Game Theory: Making Decisions Through Analysis

What is Game Theory?

Game theory is a mathematical and economic field that studies how strategies and decisions are made between individuals. Every decision we make can be classified as a game. In life, there are collaborative and competitive games. Businesses who fail to recognize this difference operate inefficiently and eventually fail. By understanding the fundamentals of game theory, you will be able to consistently make correct decisions and have a new awareness of how strategies are used.

Modern game theory was developed by John Von Neumann and Oskar Morgenstern. After trying to apply concepts from physics to human behavior, Von Neumann began developing another field of mathematics called game theory, which effectively modeled for decision making. Coming from an economics background, the researchers quickly realized that firms operate in a game, which is an interactive situation between rational players. Furthermore, they realized that games also model well for the different types of interactions firms can have with each other. Games can either be competitive or collaborative. In business, firms operate in the same way. To succeed in business, firms must collaborate with one another in order to succeed against their competitors. It is also important to note that business is not the only practical application for game theory; it can also be used for politics, war, law, psychology, and biology.

How is Game Theory Applied?

Although the mathematics behind game theory are thorough and theoretically valuable, oftentimes, it is more important to analyze the status of the game, rather than the mathematical nuances of rational decision making. Some key factors to identify when analyzing a situation through a game theory lens include: the level of cooperation in the game, the players in the game, potential payoffs of all players, the constraints of the game, possible net results of the game (i.e. zero-sum game vs. non-zero-sum game). By understanding all of these variables, you will be able to understand what each stakeholder/ player wants out of the game, and how you can use the structure of the game to your advantage.

A common economic example of a game theory application is actually the basis for our logo at Parametric Pro Consulting - the Edgeworth box (see Figure 1). The box builds off of the basic microeconomic concept of marginal utility. The “exchange lens” is built by the intersection of two parties’ marginal utility curves. Oftentimes, the Edgeworth box is used to illustrate a market with two consumers and two goods, where the “exchange lens” identifies an appropriate production region of the two goods. However, a more relevant application of the model for game theory is negotiation. The Edgeworth box in a negotiation context illustrates the window in which the two parties may land. Negotiation is one of the most dynamic games that we can play. By understanding the limits of the other player and the constraints that they face, you will be able to maximize your marginal utility, while still being able to “play” with the other player. It is actually possible to test where the limits of another player’s Edgeworth box lies. By reading into social signals and cues, you can tell which clauses or amounts push players to the edge of their exchange lens. Gathering this information is crucial to winning a game.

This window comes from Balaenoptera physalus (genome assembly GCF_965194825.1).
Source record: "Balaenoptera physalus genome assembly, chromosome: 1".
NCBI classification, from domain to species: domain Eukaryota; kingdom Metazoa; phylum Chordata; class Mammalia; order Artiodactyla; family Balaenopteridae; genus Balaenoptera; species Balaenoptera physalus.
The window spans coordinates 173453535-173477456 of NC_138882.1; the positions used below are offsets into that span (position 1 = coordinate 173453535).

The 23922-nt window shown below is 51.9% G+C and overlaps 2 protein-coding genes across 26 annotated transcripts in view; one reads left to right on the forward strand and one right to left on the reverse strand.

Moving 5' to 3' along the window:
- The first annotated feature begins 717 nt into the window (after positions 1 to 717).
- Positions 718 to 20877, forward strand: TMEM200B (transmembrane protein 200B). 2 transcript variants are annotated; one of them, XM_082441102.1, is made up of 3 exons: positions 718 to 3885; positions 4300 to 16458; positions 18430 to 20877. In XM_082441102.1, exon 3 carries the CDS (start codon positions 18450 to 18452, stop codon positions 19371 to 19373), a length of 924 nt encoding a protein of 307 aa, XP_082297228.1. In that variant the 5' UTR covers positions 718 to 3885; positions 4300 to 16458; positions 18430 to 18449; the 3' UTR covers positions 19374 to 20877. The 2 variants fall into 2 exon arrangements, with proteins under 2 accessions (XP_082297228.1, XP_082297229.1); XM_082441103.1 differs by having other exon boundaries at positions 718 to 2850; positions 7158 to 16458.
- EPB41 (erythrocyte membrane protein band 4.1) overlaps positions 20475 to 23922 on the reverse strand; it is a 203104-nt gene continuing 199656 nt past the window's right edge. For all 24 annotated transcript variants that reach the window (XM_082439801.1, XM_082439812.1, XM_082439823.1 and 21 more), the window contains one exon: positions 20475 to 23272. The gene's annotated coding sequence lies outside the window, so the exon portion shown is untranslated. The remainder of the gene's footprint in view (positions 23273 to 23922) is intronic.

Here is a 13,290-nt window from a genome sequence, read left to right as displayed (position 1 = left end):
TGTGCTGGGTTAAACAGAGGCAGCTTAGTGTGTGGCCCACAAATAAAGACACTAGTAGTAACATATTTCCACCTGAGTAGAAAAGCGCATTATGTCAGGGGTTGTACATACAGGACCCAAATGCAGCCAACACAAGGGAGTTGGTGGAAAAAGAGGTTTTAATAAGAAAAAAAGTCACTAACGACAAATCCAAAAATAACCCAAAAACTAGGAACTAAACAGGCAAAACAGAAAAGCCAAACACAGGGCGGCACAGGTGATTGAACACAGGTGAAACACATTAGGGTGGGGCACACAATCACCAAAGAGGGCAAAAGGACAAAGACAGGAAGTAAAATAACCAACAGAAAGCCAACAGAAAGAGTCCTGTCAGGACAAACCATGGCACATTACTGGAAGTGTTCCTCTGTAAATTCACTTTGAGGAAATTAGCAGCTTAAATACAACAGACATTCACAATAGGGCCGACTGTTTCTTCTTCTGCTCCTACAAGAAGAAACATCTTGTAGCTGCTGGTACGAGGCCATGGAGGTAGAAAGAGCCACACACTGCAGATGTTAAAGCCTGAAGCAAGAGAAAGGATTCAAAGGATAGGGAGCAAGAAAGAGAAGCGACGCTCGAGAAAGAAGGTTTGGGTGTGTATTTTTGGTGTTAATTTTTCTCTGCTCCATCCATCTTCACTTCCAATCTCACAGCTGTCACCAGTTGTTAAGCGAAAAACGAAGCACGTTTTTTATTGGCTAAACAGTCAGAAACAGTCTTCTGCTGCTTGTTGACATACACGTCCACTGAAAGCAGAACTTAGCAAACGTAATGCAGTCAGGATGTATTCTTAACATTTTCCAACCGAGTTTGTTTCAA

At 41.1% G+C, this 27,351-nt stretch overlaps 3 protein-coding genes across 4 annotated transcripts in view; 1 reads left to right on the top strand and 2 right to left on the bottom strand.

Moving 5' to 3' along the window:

Game Theory
Figure 1: Edgeworth Box Next To Our Logo


Expanding the pie is one of Parametric’s favourite negotiation strategies. By enlarging the potential benefits for all parties involved and changing the underlying structure of the game being played, you can control the direction of negotiation and turn the negotiation from a competitive game into a collaborative one, where both players work together to structure a non-zero-sum game. This strategy is successful because of an effective application of game theory. The player analyzes the game to understand the constraints before entering into negotiation. By building a new game, you can control the game.

Another famous example of a game theory application is the prisoner’s dilemma game. The setup of the game is the following:

“Two prisoners accused of the same crime are kept in separate cells. Only a confession by one or both can lead to conviction. If neither confesses, they can be convicted of a lesser offense, incurring a penalty of one month in prison. If both plead guilty of the major crime, both receive a reduced sentence, five years. If one confesses and the other does not, the first goes free (for having turned State’s evidence), while the other receives the full sentence, ten years in prison. Under the circumstances is it rational to admit guilt or to deny it?” 

Although it seems like not confessing is the most rational decision, confessing is actually the safest strategy a player can use. Funnily enough, this game structure has been used for a dating show called Temptation Island, where couples split apart for a month and live with singles of the opposite sex. Once again, the most rational strategy for the contestants is to cheat on their partner, which makes for some dramatic TV.

At the heart of all strategy development is game theory. All business decisions are made based on the expected actions and reactions of other players/firms. By understanding how to analyze games and exploit games to your advantage, you will have a competitive advantage over the players that you engage with.

Game Theory is an extremely in-depth topic, so if you would like some further reading, check out the Stanford entry for Game Theory. 

To check out a real world example of how Game Theory is used, see Parametric Properties' post about it here.


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